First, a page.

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Meet Melyssa Amann

Today we’d like to introduce you to Melyssa Amann.

Melyssa, please share your story with us. How did you get to where you are today?
Growing up in Trinidad and Tobago, my exposure to art was very limited to fine art. I took a painting class at a very early age and realised that I had a natural inclination to create. Unfortunately, everything society told me was that I wouldn’t be able to make it as ‘just an artist’, and so I pushed myself towards STEM and away from the starving artist narrative. I concentrated in science and math throughout high school because I was so intent on becoming a surgeon.

I continued teaching myself how to paint and draw on the side, telling myself it was just a hobby but no matter how hard I tried, the art kept becoming my primary focus and the highlight of my school life. At 16, I finally decided that I would never be happy unless I pursued a creative career and I owe that decision to my art teacher Declan Tam who showed me that there were other ways to be an artist outside of just fine art.

I went on to study Art for the Caribbean Advanced Proficiency Examination at 6th form level as a segway into tertiary education, during which I created my first mural and curated a portfolio that would earn me a scholarship at the Savannah College of Art and Design. I enrolled at SCAD in 2016 to pursue a degree in Industrial design but I quickly changed my interest to major in Illustration. Since then, my work has been featured in the 2017 SCAD Drawing Works exhibition and I have had the honor of working with two local restaurants within the last year to create large scale murals for their dining room walls. I am now finishing the last quarter of my BFA with a minor in Scientific Illustration.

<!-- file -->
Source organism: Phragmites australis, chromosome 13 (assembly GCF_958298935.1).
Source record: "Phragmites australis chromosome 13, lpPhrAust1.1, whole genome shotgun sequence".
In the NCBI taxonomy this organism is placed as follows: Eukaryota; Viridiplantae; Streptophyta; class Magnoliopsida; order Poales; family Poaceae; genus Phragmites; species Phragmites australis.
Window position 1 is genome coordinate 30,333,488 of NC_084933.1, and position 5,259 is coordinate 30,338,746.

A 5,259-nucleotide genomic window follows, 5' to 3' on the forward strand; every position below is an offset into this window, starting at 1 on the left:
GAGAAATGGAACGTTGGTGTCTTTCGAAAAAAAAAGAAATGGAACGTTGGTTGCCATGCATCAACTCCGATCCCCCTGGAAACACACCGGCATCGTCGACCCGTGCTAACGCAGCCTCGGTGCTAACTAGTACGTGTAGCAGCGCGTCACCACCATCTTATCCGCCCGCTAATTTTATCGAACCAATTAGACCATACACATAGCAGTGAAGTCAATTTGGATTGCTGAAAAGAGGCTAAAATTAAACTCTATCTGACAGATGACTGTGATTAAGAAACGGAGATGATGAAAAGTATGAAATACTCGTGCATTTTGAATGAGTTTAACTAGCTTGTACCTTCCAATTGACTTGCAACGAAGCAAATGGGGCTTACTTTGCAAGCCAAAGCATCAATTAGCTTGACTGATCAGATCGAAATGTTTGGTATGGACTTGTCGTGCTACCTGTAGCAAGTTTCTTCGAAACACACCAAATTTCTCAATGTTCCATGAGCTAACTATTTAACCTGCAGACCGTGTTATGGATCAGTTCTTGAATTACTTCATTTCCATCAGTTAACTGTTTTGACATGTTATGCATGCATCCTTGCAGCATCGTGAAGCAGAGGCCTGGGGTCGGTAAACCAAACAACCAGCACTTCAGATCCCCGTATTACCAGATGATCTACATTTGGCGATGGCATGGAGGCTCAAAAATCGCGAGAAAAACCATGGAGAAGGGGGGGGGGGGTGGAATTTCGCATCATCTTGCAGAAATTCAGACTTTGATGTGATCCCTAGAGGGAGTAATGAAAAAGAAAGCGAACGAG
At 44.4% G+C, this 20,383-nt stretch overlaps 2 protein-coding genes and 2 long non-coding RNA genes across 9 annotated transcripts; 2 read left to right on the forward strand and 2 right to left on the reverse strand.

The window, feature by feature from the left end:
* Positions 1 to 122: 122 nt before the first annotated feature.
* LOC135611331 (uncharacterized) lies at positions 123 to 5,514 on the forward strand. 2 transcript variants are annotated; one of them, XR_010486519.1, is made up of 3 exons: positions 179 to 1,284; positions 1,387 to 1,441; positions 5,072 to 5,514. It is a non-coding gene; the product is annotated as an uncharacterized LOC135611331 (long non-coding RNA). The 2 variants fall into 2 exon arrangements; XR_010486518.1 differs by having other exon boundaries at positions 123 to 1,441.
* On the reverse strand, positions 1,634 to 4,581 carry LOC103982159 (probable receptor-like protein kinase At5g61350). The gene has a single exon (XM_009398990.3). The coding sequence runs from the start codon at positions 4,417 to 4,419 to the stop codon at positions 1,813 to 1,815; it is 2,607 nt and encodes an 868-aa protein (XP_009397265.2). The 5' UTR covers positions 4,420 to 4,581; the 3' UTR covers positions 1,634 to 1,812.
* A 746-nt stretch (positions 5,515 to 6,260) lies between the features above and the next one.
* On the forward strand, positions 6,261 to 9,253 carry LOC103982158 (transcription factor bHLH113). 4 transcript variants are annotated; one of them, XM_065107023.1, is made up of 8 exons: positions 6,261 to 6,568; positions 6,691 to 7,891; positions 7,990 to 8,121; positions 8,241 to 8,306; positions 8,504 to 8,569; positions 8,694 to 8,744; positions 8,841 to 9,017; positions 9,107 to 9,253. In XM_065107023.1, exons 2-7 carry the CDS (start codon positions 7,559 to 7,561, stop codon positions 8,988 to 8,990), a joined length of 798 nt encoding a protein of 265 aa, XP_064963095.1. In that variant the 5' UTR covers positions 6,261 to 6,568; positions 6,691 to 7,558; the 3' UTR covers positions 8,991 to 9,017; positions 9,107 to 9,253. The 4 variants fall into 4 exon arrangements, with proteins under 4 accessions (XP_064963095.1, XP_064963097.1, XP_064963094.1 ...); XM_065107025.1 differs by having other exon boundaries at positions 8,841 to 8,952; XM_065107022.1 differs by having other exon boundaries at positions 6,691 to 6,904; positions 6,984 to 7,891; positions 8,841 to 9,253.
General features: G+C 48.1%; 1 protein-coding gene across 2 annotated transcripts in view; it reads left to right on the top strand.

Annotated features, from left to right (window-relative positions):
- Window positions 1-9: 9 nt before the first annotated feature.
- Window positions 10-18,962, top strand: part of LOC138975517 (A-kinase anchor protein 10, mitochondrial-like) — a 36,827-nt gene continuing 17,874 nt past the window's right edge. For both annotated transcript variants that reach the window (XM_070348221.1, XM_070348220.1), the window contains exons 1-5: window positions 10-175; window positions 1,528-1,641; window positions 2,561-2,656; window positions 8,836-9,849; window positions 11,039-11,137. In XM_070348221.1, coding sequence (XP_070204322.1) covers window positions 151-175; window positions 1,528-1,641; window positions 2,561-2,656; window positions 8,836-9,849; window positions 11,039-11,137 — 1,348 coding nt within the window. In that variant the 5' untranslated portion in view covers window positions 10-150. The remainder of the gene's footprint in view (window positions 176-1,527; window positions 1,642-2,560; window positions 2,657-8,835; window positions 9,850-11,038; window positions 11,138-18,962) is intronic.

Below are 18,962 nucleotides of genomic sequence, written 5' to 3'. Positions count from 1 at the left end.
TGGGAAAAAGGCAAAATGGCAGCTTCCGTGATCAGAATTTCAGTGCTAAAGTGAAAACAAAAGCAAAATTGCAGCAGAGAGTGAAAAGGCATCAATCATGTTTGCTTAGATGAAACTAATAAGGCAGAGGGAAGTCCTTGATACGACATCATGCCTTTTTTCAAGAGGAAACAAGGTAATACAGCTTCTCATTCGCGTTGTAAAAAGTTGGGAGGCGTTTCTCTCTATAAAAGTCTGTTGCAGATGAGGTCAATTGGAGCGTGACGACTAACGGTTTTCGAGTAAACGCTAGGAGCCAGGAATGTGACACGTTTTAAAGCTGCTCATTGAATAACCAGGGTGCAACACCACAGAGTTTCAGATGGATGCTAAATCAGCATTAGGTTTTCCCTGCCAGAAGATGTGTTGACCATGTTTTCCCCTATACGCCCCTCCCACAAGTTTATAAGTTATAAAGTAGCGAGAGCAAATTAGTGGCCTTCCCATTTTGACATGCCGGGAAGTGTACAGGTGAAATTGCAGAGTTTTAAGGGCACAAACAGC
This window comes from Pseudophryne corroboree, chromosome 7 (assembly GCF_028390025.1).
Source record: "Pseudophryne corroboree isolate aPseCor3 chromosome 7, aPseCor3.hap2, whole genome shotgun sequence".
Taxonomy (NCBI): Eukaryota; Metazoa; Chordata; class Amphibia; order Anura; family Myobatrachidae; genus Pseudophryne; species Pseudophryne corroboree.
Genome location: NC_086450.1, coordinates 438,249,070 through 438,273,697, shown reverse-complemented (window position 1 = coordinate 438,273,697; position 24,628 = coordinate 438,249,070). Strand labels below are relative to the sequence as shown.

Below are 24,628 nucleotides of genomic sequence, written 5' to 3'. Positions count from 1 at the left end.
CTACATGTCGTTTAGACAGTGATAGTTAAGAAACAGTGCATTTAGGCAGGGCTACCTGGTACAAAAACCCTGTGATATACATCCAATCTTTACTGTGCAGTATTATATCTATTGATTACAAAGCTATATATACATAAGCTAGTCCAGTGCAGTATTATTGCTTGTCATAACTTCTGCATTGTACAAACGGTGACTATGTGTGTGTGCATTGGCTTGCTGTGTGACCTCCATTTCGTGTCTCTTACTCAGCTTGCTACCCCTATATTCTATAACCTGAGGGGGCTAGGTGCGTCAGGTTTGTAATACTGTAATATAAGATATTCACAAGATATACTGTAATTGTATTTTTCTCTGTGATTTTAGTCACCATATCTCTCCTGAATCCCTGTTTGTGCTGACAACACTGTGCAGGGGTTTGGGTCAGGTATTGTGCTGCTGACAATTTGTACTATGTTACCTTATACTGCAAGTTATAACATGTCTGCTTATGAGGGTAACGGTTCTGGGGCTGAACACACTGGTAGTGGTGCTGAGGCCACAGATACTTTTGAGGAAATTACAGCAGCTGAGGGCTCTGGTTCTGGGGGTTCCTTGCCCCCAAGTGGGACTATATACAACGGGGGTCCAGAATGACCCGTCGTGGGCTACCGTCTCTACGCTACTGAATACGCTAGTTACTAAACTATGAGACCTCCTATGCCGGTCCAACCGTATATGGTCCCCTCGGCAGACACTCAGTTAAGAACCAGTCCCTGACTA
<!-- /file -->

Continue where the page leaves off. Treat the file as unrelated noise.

Overall, has it been relatively smooth? If not, what were some of the struggles along the way?
An ongoing struggle for me has been finding my niche in the Illustration world, or what some would call ‘style’. I still wouldn’t say I’ve fully honed in on a specific style as I like to explore different ways of creating my work, although I’ve found a comfortable spot in editorial projects. The one constant for me has been my passion for portraiture and realism. Faces intrigue me and I think that the subtle nuances that come with creating a portrait are the most beautifully challenging thing that I do and am still trying to master.

Another struggle has been to keep consistency in creating personal work. An artist’s work never ends. The grind never stops. I work in an extremely competitive field and any time I slack off, my competition keeps getting better. This year will be a huge turning point for me in being better at this.

We’d love to hear more about your art.
I am an Illustrator specialising in realism channeled towards portraiture, editorial and commercial work. My main concentration is Editorial and Publication design for magazines and books but I also create cover art for albums, menus, posters, T-shirts, tattoo designs, and murals. I incorporate motion into some of my work to bring the artwork to life and add another dimension of experience.

Supplementing my digital work with my upbringing in traditional art techniques, I use a more painterly style in rendering. I am most proud of my attention to detail when it comes to my work, often working, and reworking a piece until it’s closest to my standard of perfection. The best thing for me to hear is someone questioning if my illustration is a photograph. I think that my realism work sets me apart from others.

If you had to go back in time and start over, would you have done anything differently?
Everything that I’ve experienced is the reason I am where I am today. However, if I could change anything I would have made art my primary focus much earlier. The STEM subjects I was so devoted to, I now see as noise and distraction from what I should have been focusing on all along. I also would minor in Graphic Design because the skills I am currently trying to teach myself in that program are fundamental and can apply to almost every creative field.

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Image Credit:

Adam Wyatt

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